Glass Vase on the Roof Rack

Not long ago I was sitting on my porch and saw my neighbour drive off with a cup of coffee on his roof. It was actually surprising how far he made it before it slid off and hit the road. Watching it slide around and knowing what was coming pulled something from deep within me.

Some days life feels as precarious as that cup of coffee, doesn’t it?

But that doesn’t quite capture it.  Existence feels more like a glass vase sitting on the roof of a moving car….waiting for life to turn or hit the breaks too hard…

Life is so fragile.

No matter how many firewalls we put in place, we can never really escape how terribly vulnerable we are as humans. Sometimes I think the astonishing ability we techno-savy citizens of the 21st century have to create a sense of protection for ourselves can actually make things worse. We can become so accustomed to being able to ward off dangers and keep ourselves safe that we began to foster an illusion of invulnerability. The more capacity I have to be “careful” by anticipating danger and avoiding it, the more I feed the fiction that I can escape the problems that haunt all of us: suffering, loss, death, tragedy, scarcity, and pain.

I convince myself that surely there must be some way of applying enough money, rational thinking, forecasting, or consulting the right experts to avert these terrible givens of living a human life? I want to prevent them. Am I the only one who frets when technology is no longer able to provide the sense of mastery I expect to have over the world? What happens when Google has no answers to my questions? How do I navigate when the GPS signal is lost? What if medical science has no effective treatment for the condition I have?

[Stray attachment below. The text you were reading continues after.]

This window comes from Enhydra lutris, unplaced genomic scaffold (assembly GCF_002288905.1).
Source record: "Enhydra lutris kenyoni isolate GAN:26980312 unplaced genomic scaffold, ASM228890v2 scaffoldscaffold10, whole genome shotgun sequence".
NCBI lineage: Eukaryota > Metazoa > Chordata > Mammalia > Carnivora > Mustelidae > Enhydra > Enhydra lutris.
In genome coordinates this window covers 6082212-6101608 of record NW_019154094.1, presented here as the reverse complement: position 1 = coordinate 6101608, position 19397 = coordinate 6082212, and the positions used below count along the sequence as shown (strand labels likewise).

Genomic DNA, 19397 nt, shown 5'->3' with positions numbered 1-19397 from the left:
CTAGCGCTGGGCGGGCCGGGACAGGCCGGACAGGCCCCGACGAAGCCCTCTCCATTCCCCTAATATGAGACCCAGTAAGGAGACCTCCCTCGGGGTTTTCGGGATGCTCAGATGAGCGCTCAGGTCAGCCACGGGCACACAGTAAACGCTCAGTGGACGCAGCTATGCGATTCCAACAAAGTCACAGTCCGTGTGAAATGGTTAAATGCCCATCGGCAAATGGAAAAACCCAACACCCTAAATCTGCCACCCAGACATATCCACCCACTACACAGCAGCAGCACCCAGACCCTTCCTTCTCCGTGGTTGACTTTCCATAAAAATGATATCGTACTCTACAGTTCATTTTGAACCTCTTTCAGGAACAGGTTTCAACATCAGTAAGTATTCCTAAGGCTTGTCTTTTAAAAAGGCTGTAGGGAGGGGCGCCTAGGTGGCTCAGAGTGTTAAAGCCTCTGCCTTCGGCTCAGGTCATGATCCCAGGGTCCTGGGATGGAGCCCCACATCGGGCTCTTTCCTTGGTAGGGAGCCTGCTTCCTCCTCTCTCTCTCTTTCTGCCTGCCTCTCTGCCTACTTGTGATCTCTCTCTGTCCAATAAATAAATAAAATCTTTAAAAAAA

I despise this glass-vase on a roof-top vulnerability. I want to be like a Kevlar canoe tied firmly to the top of a powerful SUV. I want adventure, but on my own terms. I want risk, but only the ones I’ve calculated and chosen. I want to imagine myself as something that might get a little inclement weather from time to time, but still be able to trust that I will remain anchored and fundamentally unaltered by the journey.

I don’t want to be a little piece of fragile glass sliding around, waiting for the inevitable crash.

I don’t want to wait for the next phone call bringing news of some new tragedy. I don’t want to be shattered by the next life altering event that strips away what I feel I’ve worked so hard for. I don’t want to remember that death will take all of it away eventually, and there’s nothing I can do about it.

I want to be: unbreakable; secure; impermeable.

But life doesn’t work that way does it?

We may have periods of smooth sailing where we can tell ourselves that everything is going to be just fine. We might buy myths like: if you just do what’s right and work hard, your life will turn out alright. Which is fine, until we take a corner a little too fast, or something jumps in front of us causing us to hit the breaks, or when out of nowhere we get hit by something…

We can tell ourselves that somehow we are different, that “those kinds of things” only happen to other people. But someday, even the most fortunate of us have our illusions of invulnerability shattered. And then we realize that we really are more like a vase riding on the roof – with nothing to tether us or keep us from sliding off.

There’s nothing quite like the sensation of falling is there? Especially when you know that pain and suffering are coming. Sometimes we hit the ground and shatter, broken into a million pieces that could never be put back together. Sometimes it’s just a chip or a crack, or even the miraculous landing that finds us physically unscathed. But once the illusions of our invulnerability are ruined, life readily becomes a journey compromised by fear and anxiety.